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REPRINTED WITH PERMISSION FROM THE CHRISTIAN SCIENCE MONITOR
When prison doors swing open, these mentors open their arms
by • By Erika Page Staff writer
Craig Watson (left), Keela Hailes (center), and Shannon Battle – seen here at the office of Free Minds Book Club & Writing Workshop in Washington on June 21, 2021 – form a network of support for formerly incarcerated individuals.Erika Page/The Christian Science Monitor
October 1, 2021
Craig Watson only showed up at that poetry workshop back in 2015 because his prison compound’s championship basketball game was canceled. “I was just sitting there, like, ‘I don’t write poems. I don’t rhyme,’” he recalls, chuckling.
The facilitator from Free Minds Book Club & Writing Workshop told him to forget about rhyming and just express himself. The blank page in front of him began to fill up. Poetry offered an outlet for expressing difficult feelings about a childhood marked by violence. During community “write nights,” Free Minds members gave him positive feedback, and he began to lean into that network of support.
Free Minds, founded in 2002, operates book clubs and writing workshops in prisons around the United States and at the jail and juvenile detention center in Washington, offering constructive connections among its nearly 2,000 members. Members never “graduate” but remain part of the organization for life; thousands are on its waitlist. When incarcerated people are released, Free Minds helps them find their feet back home through its reentry program.
When Mr. Watson returned from prison through the Second Look Amendment Act in 2019, he had 22 years of catching up to do. Free Minds helped him with practical things, like finding his first job, but most important, the organization became an extended family that kept Mr. Watson from becoming another statistic.
Every year, the U.S. releases 7 million people from jail and more than 600,000 from prison. Of the latter, more than two-thirds are rearrested within three years. Many return to communities of historical underinvestment with limited education and weak social support. Criminal records make the job search difficult, and drug use and suicide rates are high, according to a report by the Office of Disease Prevention and Health Promotion.
Free Minds offers its 330 reentry members workshops, coaching, counseling, group support, and connections to opportunities. But during the pandemic, Mr. Watson, who was serving as a Free Minds poetry ambassador, noticed he wasn’t hearing from a lot of reentry members.
So in January, he presented his idea: a formalized peer support program, with the goal that every reentry member would have someone to talk to who had been through it themselves. Today, Mr. Watson is one of 12 peer supporters guiding others through the emotional and logistical challenges of starting over after incarceration. That level of peer involvement is key to the success of reentry, experts say.
“The promise of these [reentry] programs lies in the street cred of the mentors,” says Dr. Nancy La Vigne, a criminologist with the Council on Criminal Justice. “People are more likely to listen to and follow the lead of someone who’s walked in their shoes. ... I think they can reach people who might not otherwise be reachable.”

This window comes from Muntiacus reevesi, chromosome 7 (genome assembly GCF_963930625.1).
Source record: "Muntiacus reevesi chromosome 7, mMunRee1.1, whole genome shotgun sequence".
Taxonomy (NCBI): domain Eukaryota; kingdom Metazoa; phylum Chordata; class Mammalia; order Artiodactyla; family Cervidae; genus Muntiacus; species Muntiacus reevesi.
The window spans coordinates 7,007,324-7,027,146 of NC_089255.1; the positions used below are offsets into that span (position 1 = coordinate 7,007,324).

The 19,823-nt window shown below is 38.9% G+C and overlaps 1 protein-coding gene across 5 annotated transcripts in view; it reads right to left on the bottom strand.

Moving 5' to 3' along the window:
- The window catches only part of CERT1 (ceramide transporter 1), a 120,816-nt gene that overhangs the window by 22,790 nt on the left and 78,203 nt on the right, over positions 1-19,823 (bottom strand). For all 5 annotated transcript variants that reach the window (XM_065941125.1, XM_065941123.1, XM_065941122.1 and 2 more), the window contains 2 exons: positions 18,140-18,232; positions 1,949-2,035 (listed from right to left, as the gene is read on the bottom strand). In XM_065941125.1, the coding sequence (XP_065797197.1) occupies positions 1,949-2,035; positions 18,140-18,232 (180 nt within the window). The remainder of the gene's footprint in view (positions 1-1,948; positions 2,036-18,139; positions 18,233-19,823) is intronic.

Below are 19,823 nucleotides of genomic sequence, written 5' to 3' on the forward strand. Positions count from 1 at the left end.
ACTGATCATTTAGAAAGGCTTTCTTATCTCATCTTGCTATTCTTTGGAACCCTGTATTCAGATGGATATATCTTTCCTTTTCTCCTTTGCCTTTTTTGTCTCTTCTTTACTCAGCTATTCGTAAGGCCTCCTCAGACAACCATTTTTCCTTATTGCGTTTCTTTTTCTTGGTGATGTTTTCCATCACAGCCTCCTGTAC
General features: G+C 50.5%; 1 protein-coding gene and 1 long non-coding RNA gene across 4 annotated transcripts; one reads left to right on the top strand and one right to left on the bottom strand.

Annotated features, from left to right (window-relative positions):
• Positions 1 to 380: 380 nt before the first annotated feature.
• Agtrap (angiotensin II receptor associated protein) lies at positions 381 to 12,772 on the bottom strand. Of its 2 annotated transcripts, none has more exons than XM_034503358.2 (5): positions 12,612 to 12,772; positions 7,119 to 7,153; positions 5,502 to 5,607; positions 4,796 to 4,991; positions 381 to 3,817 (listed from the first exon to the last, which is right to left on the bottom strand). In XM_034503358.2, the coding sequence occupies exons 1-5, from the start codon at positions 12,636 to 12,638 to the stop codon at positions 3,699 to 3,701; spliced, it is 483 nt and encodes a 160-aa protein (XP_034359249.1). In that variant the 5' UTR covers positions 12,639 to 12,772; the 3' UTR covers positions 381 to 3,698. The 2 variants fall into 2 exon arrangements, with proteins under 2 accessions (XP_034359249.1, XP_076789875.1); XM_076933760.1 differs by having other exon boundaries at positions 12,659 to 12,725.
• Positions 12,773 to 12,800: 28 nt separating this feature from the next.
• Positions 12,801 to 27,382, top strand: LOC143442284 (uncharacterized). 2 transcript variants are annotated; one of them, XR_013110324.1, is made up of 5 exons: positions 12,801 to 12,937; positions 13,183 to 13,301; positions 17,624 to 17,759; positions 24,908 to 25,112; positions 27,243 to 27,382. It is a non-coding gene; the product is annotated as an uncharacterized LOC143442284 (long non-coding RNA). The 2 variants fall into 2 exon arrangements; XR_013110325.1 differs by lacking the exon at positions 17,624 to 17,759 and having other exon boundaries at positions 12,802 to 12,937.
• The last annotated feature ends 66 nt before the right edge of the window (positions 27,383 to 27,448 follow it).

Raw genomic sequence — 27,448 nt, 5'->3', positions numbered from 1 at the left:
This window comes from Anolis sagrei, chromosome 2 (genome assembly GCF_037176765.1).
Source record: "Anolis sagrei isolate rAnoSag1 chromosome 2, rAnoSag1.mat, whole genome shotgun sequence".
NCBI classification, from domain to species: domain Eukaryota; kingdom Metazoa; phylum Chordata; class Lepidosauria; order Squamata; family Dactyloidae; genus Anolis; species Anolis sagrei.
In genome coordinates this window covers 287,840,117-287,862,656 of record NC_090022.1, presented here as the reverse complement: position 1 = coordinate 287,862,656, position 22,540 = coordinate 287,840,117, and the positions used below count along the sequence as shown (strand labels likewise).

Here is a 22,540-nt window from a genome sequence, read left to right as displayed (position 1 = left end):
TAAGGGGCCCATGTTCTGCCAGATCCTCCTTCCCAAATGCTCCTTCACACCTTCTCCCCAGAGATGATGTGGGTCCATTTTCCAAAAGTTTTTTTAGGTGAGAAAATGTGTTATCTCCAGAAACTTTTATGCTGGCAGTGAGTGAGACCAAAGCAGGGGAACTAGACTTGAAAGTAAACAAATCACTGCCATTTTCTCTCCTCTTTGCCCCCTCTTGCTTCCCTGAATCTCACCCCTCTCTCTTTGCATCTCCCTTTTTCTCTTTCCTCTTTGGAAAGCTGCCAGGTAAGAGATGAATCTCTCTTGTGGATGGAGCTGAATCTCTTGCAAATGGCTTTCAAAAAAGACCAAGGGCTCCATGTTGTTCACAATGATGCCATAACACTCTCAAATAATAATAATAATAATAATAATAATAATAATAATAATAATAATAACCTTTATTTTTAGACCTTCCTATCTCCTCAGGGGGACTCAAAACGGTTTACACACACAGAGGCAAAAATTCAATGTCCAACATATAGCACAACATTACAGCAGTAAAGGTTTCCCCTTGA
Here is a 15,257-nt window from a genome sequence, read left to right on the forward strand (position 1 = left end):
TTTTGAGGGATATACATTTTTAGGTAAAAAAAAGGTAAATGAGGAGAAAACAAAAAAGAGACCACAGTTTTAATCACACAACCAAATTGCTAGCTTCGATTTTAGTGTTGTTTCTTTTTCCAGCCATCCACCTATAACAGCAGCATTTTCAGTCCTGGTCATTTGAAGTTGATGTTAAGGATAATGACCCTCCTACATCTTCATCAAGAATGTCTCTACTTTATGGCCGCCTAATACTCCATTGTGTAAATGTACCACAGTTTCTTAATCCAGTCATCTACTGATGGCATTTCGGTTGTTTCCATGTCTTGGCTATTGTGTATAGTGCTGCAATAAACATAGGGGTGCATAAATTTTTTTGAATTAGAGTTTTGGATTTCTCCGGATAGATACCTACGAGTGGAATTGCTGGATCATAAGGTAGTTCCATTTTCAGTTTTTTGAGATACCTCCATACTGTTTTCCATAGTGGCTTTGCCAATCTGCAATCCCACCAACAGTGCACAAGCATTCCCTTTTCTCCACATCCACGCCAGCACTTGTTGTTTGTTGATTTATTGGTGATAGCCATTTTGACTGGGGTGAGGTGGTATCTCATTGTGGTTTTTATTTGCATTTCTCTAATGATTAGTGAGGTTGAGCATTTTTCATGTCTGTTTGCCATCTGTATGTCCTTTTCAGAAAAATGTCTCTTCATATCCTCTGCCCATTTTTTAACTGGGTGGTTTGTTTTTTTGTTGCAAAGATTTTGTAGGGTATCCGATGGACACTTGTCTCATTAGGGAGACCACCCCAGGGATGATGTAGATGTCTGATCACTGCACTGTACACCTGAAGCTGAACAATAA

Erika Page/The Christian Science MonitorShannon Battle (left) and Davonta McBride, seen outside Davonta’s home in Washington, Aug. 20, 2021, met through a Free Minds meeting.
A listening ear
Mr. Watson traces his journey as a peer supporter back to a time in solitary confinement in 2005. In many prisons, incarcerated people sent to solitary confinement end up doubled up in cells together. His cellmate had just learned of the death of his mother. Mr. Watson sat with the man, though he barely knew him. The two talked, heart to heart. Mostly, Mr. Watson listened. When his time in solitary confinement ended, Mr. Watson voluntarily stayed longer, to be there for his new friend.
“I know how important it is to have somebody when you’re going through something,” says Mr. Watson.
In May, the first class of Free Minds peer supporters completed a three-month training course, where they learned how to care for others while also paying attention to their own needs. Over two dozen reentry members have already expressed interest in joining the next class in October.
“The prison system is designed to break ties, to separate the person who is incarcerated from their community,” says Tara Libert, co-founder and executive director of Free Minds. She says that peer support does the opposite. “They repair, restore, and create new community connections which are essential to successful reentry.”
The peer supporters work alongside three full-time reentry coaches, who recommend names of people who might need extra attention via a phone call or a visit. Sometimes, the members simply want to celebrate a new job or recount the score from a child’s sports game. Other times, they need help working through relationship problems, loneliness, or post-traumatic stress.
“We know the problems of the young people out in the streets,” says Mr. Watson, who got the keys to his first apartment in September. “We want to give back to these communities that we once destroyed when we were young.”
The peer supporters say that helping others helps them heal, too.
“After talking with them, we understand what our family was going through – our mothers, our sisters, our brothers,” says Mr. Watson. “That’s where that connection really builds.”
Page created on 12/22/2021 7:37:49 PM
Last edited 12/22/2021 7:50:46 PM
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